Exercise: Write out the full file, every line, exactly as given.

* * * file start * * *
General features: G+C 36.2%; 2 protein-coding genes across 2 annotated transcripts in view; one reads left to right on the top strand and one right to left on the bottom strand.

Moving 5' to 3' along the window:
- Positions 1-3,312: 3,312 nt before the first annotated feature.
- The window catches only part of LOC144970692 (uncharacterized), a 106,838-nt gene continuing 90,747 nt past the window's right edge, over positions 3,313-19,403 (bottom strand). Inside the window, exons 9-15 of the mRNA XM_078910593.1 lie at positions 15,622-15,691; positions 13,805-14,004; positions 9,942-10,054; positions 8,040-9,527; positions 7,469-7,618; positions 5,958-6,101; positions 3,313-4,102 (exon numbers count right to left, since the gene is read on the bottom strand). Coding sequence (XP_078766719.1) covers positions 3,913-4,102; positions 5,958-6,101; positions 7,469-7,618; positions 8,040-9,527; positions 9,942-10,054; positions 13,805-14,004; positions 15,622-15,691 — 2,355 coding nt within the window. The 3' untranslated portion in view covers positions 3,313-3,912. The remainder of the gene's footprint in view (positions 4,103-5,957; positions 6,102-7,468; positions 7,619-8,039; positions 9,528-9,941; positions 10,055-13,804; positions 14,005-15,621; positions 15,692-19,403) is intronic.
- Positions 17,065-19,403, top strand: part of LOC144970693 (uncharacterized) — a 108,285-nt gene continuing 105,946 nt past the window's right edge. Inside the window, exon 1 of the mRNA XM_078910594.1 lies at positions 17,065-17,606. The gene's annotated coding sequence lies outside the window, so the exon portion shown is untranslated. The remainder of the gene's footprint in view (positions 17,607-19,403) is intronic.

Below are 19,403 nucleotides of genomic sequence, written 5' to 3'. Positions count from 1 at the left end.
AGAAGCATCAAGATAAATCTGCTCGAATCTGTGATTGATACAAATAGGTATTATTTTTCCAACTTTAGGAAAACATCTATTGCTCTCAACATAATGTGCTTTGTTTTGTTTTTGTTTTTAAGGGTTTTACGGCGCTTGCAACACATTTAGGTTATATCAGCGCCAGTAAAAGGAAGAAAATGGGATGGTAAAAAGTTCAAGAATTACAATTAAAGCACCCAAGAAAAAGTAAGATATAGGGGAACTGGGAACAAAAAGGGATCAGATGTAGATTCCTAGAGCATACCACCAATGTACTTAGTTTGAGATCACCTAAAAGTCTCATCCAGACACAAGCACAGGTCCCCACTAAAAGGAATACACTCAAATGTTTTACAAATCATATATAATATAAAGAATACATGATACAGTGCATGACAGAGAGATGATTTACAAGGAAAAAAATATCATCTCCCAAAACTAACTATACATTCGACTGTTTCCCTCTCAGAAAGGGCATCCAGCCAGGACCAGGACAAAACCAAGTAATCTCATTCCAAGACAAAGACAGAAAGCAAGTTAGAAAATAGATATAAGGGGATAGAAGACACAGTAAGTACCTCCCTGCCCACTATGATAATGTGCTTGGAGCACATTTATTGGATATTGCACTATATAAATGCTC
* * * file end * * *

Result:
General features: G+C 36.2%; 2 protein-coding genes across 2 annotated transcripts in view; one reads left to right on the top strand and one right to left on the bottom strand.

Moving 5' to 3' along the window:
- Positions 1-3,312: 3,312 nt before the first annotated feature.
- The window catches only part of LOC144970692 (uncharacterized), a 106,838-nt gene continuing 90,747 nt past the window's right edge, over positions 3,313-19,403 (bottom strand). Inside the window, exons 9-15 of the mRNA XM_078910593.1 lie at positions 15,622-15,691; positions 13,805-14,004; positions 9,942-10,054; positions 8,040-9,527; positions 7,469-7,618; positions 5,958-6,101; positions 3,313-4,102 (exon numbers count right to left, since the gene is read on the bottom strand). Coding sequence (XP_078766719.1) covers positions 3,913-4,102; positions 5,958-6,101; positions 7,469-7,618; positions 8,040-9,527; positions 9,942-10,054; positions 13,805-14,004; positions 15,622-15,691 — 2,355 coding nt within the window. The 3' untranslated portion in view covers positions 3,313-3,912. The remainder of the gene's footprint in view (positions 4,103-5,957; positions 6,102-7,468; positions 7,619-8,039; positions 9,528-9,941; positions 10,055-13,804; positions 14,005-15,621; positions 15,692-19,403) is intronic.
- Positions 17,065-19,403, top strand: part of LOC144970693 (uncharacterized) — a 108,285-nt gene continuing 105,946 nt past the window's right edge. Inside the window, exon 1 of the mRNA XM_078910594.1 lies at positions 17,065-17,606. The gene's annotated coding sequence lies outside the window, so the exon portion shown is untranslated. The remainder of the gene's footprint in view (positions 17,607-19,403) is intronic.

Below are 19,403 nucleotides of genomic sequence, written 5' to 3'. Positions count from 1 at the left end.
AGAAGCATCAAGATAAATCTGCTCGAATCTGTGATTGATACAAATAGGTATTATTTTTCCAACTTTAGGAAAACATCTATTGCTCTCAACATAATGTGCTTTGTTTTGTTTTTGTTTTTAAGGGTTTTACGGCGCTTGCAACACATTTAGGTTATATCAGCGCCAGTAAAAGGAAGAAAATGGGATGGTAAAAAGTTCAAGAATTACAATTAAAGCACCCAAGAAAAAGTAAGATATAGGGGAACTGGGAACAAAAAGGGATCAGATGTAGATTCCTAGAGCATACCACCAATGTACTTAGTTTGAGATCACCTAAAAGTCTCATCCAGACACAAGCACAGGTCCCCACTAAAAGGAATACACTCAAATGTTTTACAAATCATATATAATATAAAGAATACATGATACAGTGCATGACAGAGAGATGATTTACAAGGAAAAAAATATCATCTCCCAAAACTAACTATACATTCGACTGTTTCCCTCTCAGAAAGGGCATCCAGCCAGGACCAGGACAAAACCAAGTAATCTCATTCCAAGACAAAGACAGAAAGCAAGTTAGAAAATAGATATAAGGGGATAGAAGACACAGTAAGTACCTCCCTGCCCACTATGATAATGTGCTTGGAGCACATTTATTGGATATTGCACTATATAAATGCTC